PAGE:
First, it might be helpful to define what we mean when we talk about mentoring. (3) Typically, the term refers to some kind ofdevelopmental relationship in which an older and wiser person imparts knowledge, skills and information to a younger or newer person , with the goal of fostering their career growth. It is not the same as supervision or on-the-job friendship but has elements of both, as well as unique elements.
The author’s first observation was that typically, informal mentoring is more effective than formal programs. Hmmm. This presents a bit of a dilemma for people who want to establish formal programs (because you really can’t exactly “establish” an informal program. If you did, it would be a formal program). Leaving that little detail aside, they found:
• The matching process is key: both the mentor and person being mentored (for the sake of ease, we will use these authors’ term “protégé” for these folks) need to have input into the “match.”
• It actually does not seem to make too much different if the protégé’s participation is voluntary. It seems to work equally well when their participation is compulsory.
• Training helps: people don’t necessarily just “know” how to be a mentor or to be mentored. Training especially helps everyone know what the goals of the relationship are. If you know the goals, it is easier to meet them.
• The mentors need to be committed: It made a big difference to how protégés saw things if they felt their mentor was really committed to the process and not just going through the motions.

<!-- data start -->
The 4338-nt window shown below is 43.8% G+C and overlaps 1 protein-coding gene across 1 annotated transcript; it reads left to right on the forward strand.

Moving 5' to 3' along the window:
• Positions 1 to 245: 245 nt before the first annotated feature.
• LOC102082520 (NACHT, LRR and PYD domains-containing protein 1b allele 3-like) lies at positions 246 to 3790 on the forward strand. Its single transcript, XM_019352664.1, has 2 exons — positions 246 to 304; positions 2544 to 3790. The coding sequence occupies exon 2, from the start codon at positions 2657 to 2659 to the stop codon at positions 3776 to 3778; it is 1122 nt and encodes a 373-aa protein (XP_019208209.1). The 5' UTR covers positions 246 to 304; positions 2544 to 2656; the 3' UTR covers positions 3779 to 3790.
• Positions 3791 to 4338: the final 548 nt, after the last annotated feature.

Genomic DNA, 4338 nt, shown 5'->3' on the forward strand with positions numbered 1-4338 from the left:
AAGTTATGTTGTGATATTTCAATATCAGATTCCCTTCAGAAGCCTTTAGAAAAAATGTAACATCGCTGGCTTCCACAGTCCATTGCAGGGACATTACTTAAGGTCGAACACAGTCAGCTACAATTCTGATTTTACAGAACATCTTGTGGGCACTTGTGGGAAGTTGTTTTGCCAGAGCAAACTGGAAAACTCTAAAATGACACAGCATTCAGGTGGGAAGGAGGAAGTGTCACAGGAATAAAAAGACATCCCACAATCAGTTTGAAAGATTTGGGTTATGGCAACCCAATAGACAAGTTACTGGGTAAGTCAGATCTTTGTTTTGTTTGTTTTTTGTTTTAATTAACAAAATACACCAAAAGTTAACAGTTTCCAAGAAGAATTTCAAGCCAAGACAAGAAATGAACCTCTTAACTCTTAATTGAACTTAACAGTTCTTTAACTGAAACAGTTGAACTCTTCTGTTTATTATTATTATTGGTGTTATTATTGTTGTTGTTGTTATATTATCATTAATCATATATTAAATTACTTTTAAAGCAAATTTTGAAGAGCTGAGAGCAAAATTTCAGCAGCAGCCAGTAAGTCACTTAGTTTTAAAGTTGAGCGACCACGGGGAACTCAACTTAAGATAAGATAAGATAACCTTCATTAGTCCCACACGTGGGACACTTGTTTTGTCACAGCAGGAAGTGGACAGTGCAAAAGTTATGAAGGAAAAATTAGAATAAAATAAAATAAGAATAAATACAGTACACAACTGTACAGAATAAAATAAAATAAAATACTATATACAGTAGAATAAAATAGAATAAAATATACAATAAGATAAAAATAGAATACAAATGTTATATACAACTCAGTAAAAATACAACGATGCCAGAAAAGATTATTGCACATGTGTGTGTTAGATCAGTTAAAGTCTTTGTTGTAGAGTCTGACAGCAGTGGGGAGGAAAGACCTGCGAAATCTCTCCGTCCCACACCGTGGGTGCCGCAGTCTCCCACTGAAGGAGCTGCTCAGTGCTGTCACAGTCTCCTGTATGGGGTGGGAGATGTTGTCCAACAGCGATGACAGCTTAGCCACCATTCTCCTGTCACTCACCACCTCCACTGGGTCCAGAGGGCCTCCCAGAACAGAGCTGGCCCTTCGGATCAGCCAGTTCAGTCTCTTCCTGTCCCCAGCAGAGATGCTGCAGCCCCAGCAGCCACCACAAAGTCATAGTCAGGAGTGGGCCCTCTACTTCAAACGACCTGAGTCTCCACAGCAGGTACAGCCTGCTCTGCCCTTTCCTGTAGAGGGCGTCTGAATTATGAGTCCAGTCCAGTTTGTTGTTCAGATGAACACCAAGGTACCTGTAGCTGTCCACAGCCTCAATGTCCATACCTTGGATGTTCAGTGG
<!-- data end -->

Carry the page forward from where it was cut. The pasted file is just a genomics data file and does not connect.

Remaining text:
So basically, the match needs to be good and people need to know what they are doing. Sounds kind of obvious actually but it can be tricky. You probably don’t want mentors and protégés to be too much alike, or to be too different. On what characteristics should mentors and protégés be similar and when should they not be similar?
My guess is that this may vary depending on the people involved. Some people need more skills training; others might need more social support. In any case, a fundamental point from the “Challenges” article remains. Middle management is critical. Let’s make sure people have the skills they need to succeed.
(1) Hogan, James, Bennell, Craig & Taylor, Alyssa (2011). The challenges of moving into middle management; responses from police officers. Journal of Police and Criminal Psychology, 26:100-111.
(2) Allen, Tammy D., Eby, Lillian T., & Lentz, Elizabeth (2006). The relationship between formal mentoring program characteristics and perceived program effectiveness. Personnel Psychology, 59:125-153.
(3) For the purists in the crowd, I will add that Wikipedia provides the following information about where the term Mentor came from:
In Greek mythology, Mentor was the son of Alcimus or Anchialus. In his old age Mentor was a friend of Odysseus who placed Mentor and Odysseus’ foster-brother Eumaeus in charge of his son Telemachus, and of Odysseus’ palace, when Odysseus left for the Trojan War.
When Athena visited Telemachus she took the disguise of Mentor to hide herself from the suitors of Telemachus’ mother Penelope. As Mentor, the goddess encouraged Telemachus to stand up against the suitors and go abroad to find out what happened to his father. When Odysseus returned to Ithaca, Athena appeared briefly in the form of Mentor again at Odysseus’ palace.
Because of Mentor’s relationship with Telemachus, and the disguised Athena’s encouragement and practical plans for dealing with personal dilemmas, the personal name Mentor has been adopted in English as a term meaning someone who imparts wisdom to and shares knowledge with a less experienced colleague.
Dr. Dorothy Cotton is Blue Line Magazine’s psychology columnist, she can be reached at email@example.com